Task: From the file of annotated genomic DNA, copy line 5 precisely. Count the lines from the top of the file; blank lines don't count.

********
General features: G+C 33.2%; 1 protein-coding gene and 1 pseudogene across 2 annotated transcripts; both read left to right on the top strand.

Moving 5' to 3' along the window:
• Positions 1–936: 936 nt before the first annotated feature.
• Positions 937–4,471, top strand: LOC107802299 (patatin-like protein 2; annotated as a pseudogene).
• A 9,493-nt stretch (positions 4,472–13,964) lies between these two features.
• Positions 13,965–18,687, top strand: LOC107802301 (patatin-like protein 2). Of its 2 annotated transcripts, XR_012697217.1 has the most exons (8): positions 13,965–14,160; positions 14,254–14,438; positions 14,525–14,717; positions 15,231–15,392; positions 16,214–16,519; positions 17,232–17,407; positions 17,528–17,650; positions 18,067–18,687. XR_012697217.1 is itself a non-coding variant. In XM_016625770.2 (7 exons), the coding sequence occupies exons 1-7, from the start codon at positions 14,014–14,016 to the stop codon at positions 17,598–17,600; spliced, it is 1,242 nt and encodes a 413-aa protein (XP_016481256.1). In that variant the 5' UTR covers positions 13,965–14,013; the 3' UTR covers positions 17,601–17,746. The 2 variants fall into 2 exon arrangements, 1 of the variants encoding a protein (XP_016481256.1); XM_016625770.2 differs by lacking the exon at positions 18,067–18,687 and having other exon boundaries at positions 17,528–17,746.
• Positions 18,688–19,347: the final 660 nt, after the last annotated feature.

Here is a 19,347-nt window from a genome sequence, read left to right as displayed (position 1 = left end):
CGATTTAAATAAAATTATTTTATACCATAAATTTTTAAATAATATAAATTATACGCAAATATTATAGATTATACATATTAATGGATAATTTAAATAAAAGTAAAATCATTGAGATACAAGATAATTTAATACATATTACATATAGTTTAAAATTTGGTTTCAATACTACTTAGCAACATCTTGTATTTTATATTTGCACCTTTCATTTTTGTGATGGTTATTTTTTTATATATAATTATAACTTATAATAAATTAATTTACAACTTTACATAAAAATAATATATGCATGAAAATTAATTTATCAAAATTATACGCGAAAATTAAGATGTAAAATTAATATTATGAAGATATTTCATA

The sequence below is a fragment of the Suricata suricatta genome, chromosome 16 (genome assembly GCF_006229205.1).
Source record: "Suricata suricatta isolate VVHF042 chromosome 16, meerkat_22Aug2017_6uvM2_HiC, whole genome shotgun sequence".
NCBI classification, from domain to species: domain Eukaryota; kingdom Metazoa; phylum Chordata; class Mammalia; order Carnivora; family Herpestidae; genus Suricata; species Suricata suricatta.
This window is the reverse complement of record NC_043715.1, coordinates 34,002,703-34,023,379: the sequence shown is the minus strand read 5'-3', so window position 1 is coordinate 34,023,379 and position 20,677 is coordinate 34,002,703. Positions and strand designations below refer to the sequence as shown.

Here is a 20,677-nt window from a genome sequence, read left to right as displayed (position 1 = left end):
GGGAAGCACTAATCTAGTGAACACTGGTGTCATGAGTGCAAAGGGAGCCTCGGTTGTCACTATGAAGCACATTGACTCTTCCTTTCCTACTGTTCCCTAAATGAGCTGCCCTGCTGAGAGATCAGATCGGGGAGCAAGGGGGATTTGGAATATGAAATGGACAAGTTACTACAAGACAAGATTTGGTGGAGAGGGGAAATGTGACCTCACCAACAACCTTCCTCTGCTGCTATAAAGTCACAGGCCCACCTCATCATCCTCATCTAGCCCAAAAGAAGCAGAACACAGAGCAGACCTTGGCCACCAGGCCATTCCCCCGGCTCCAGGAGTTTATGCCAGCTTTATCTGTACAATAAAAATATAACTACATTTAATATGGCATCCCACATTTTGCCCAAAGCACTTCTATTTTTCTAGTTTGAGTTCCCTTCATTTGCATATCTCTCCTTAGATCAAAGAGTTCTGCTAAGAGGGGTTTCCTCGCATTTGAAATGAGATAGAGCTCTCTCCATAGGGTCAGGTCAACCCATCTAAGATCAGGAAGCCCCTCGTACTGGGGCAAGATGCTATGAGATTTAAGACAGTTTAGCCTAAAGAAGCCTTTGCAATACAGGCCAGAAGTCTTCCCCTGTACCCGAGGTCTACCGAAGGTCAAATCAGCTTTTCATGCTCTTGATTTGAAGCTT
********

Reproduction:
• A 9,493-nt stretch (positions 4,472–13,964) lies between these two features.